Lower presence on the 2nd day of UCU strikes
On the second day of the University and College Union’s (UCU) 18-day strike action, numbers were low on the picket lines.
Being the UCU’s biggest strike action yet, there was a lot of fervour that this would be the most intense striking period. The support of UCU had been substantially high on the first day of action, February 1, with the attendance being in the thousands.
However, the picket lines on February 9 were not met with as much support. Many buildings across campus had only a handful of staff on the picket lines.
James, a sociology lecturer present at the picket lines, did not see this as a negative.
He said, “Yeah, the attendance today is quite minimum, but that does not indicate anything. We aren’t marching today hence many may have just stayed home, but the solidarity within the strike still remains.”
Other staff members striking still remain positive about their demands, saying that this is the most optimistic they have felt about the University listening to their demands.
They also believe that the University have the money to make their demands a reality. Furthermore, they say that the support they are receiving from students and unions across the country is unprecedented.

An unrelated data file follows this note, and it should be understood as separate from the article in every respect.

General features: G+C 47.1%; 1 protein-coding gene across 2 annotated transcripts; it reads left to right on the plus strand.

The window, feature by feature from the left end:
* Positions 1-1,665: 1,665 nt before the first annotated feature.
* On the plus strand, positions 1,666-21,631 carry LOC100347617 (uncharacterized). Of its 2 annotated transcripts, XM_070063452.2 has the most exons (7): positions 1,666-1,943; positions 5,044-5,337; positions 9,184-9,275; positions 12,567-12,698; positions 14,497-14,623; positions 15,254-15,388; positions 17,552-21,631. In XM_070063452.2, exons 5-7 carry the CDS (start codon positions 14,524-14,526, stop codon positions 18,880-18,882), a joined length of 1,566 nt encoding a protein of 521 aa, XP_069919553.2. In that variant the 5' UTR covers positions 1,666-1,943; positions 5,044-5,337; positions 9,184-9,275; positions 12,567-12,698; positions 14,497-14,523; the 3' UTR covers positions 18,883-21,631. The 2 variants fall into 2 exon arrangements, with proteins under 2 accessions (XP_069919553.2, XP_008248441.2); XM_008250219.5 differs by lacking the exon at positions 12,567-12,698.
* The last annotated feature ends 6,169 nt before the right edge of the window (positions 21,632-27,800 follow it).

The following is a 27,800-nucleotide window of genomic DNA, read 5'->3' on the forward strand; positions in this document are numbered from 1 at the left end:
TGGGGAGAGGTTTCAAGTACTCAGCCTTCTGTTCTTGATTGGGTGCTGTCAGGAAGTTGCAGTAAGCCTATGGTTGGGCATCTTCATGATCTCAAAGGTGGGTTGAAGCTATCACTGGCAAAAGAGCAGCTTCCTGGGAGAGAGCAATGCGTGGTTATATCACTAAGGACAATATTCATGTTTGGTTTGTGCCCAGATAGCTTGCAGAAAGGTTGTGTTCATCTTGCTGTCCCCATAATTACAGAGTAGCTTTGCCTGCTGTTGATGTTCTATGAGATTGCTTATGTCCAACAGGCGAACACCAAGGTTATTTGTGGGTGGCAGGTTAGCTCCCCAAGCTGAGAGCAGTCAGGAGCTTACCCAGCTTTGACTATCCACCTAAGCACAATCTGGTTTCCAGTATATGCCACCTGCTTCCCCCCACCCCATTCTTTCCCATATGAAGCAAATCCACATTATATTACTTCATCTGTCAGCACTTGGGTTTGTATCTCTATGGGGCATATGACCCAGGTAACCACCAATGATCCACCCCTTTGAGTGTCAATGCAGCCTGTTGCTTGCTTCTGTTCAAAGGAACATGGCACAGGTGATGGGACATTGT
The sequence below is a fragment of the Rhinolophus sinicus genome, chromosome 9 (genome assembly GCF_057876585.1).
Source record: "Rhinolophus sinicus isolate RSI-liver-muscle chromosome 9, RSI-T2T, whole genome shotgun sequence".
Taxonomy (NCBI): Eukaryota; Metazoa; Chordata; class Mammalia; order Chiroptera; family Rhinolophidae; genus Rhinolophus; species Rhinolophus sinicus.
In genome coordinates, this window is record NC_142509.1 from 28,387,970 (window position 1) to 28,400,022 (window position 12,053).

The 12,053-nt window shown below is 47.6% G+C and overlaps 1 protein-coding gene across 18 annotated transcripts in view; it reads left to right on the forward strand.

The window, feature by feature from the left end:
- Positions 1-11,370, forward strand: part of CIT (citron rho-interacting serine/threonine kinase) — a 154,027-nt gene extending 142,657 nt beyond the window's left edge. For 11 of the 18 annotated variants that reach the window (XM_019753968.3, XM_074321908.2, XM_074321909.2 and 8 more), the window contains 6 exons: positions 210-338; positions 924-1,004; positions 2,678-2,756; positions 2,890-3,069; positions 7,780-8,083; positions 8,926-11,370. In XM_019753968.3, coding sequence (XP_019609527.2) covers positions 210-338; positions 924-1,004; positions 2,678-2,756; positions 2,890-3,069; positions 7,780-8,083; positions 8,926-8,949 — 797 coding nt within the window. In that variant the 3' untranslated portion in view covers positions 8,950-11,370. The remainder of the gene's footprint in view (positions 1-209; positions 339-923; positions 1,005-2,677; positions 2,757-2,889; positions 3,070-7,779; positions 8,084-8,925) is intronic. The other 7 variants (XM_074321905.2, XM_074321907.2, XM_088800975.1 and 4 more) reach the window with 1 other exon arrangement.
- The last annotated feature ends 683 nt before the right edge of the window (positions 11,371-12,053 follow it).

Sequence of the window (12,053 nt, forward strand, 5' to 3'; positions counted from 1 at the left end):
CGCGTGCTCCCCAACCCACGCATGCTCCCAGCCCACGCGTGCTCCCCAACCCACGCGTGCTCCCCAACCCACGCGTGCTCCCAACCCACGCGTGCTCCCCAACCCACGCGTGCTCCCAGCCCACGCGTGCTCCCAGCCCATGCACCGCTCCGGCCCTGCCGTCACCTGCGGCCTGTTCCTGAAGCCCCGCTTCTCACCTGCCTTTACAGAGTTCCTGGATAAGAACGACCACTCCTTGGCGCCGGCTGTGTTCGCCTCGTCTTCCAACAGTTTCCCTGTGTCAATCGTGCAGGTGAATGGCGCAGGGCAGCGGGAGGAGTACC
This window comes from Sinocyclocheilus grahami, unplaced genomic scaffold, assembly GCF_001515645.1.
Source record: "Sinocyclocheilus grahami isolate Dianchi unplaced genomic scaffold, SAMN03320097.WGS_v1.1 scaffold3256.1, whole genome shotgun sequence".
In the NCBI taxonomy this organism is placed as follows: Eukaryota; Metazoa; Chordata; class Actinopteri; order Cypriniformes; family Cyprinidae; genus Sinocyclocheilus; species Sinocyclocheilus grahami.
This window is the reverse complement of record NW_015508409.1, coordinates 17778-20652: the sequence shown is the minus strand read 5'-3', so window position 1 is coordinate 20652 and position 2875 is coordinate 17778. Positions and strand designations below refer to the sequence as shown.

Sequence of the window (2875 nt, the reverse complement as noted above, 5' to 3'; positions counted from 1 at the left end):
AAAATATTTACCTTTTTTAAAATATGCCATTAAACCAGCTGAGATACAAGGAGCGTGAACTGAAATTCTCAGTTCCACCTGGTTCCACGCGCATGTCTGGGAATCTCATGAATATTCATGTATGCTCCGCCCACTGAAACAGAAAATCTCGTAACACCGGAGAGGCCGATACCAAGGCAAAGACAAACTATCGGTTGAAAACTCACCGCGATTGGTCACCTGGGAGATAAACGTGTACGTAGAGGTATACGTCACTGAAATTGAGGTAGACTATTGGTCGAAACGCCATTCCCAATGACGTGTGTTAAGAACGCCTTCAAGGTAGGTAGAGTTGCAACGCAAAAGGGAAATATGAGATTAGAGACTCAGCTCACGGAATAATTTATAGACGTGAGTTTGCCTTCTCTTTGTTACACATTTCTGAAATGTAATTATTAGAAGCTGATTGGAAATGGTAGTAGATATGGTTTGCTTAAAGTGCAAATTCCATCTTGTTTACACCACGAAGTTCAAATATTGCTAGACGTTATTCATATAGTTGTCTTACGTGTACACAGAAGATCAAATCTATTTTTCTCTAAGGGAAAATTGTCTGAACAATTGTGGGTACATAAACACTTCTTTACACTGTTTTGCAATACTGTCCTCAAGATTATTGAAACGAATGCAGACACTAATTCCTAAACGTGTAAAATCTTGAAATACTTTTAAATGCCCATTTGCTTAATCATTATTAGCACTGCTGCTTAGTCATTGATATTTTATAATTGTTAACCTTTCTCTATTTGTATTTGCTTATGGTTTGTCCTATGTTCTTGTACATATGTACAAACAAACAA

Overnight on February 9, students of UoM Rent Strike and Manchester Leftist Action occupied 3 University buildings. This includes the John Owens building, which houses the office of Vice-Chancellor Nancy Rothwell.
One of the occupiers’ demands states that “UoM must give in to the UCU demands.” Kerry, a teaching assistant, was glad to see that students who have occupied buildings are fighting for them also.
“I am glad students and staff are both united on these topics,” she says. “This is the push we need to ensure that universities make a change for the better.”